Those are seriously impressive numbers for a second directorial effort on independent restrictions, and by dint of those statistics Nolan transitioned seamlessly to studio filmmaking with his 2002 release, Insomnia, starring Al Pacino, Robin Williams and Hillary Swank. Working with Guy Pearce and Carrie-Anne Moss in his prior film gave Nolan great experience with talented stars, but none of his collaborators came close to the esteem of Pacino and Williams.
Aside from a 92% approval rating on Rotten Tomatoes—obviously indicating stellar reviews—there isn’t much to write home about with regard to Insomnia. Not on paper, at least. Although it garnered over $100 million on a $46 million budget, it remains Nolan’s only film from the decade without an Oscar nod. It’s also the only movie under his belt that he didn’t have a hand in writing, as Insomnia was written by Hillary Seitz.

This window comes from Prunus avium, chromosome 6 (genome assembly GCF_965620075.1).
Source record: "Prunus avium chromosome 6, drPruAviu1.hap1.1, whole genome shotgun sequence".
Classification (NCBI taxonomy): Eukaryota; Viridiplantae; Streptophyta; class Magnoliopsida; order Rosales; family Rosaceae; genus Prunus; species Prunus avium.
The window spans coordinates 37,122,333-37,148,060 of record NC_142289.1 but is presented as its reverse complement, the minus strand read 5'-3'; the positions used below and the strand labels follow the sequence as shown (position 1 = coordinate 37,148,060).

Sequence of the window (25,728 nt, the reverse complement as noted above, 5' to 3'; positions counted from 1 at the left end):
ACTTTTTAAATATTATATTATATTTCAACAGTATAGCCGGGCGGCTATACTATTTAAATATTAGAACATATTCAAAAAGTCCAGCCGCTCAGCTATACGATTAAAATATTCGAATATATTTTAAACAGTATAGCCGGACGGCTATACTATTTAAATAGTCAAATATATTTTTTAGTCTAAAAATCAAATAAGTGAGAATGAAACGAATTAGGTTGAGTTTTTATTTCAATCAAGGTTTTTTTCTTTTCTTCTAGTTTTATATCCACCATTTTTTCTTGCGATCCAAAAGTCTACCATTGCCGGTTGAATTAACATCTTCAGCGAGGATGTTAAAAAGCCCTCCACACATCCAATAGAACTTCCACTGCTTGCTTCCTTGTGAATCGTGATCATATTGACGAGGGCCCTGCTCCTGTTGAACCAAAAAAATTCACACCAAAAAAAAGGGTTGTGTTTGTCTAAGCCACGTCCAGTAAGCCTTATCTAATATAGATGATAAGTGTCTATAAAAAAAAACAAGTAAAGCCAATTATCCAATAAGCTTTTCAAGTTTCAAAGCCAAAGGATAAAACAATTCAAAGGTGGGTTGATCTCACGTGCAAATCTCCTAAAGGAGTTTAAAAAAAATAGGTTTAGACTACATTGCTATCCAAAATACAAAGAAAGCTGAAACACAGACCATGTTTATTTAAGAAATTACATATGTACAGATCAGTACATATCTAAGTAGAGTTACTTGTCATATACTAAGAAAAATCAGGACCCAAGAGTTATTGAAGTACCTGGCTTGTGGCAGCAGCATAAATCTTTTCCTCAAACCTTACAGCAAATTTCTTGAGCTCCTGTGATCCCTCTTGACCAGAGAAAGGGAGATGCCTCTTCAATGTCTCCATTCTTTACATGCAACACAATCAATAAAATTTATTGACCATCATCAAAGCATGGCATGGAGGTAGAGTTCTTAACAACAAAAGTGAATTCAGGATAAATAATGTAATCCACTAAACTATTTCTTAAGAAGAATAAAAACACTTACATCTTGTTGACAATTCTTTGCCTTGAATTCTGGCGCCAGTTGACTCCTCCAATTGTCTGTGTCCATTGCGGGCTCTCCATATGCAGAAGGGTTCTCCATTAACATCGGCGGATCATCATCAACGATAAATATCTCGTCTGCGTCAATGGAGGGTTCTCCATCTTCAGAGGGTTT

I tend to knock directors in the grand scheme of things for not writing their own scripts, especially when comparing them to those who did, like the Coen Brothers for instance. They gave Nolan arguably the closest run for his money in terms of quality, quantity, and accolades at the Oscars. And while No Country for Old Men may be the finest pick of the entire litter, it wasn’t enough to make up for their middling results in theaters or, well, The Ladykillers.
On the other hand, some of the biggest names relied on the screenplay efforts of other people throughout the 2000’s: Spielberg, Scorsese, Soderberg—all of those “S” guys just directed their movies and played no part in the writing process.Insomnia put Chris Nolan in that same boat for a time, but the movie’s decent showing at the box office in tandem with tremendous ratings from critics only bolsters his spot in the rankings.
At first appearing as the second coming of David Fincher with his first two films—heavy on psychological thrills and shocking plot points—no one anticipated Nolan’s subsequent project.
Although superhero films had been reinvigorated at the top of the century with X-Men in 2000, the market for a new Batman movie was slim at the time thanks to Batman Forever and, even worse, Batman and Robin—two Joel Schumacher films from 1995 and 1997, respectively.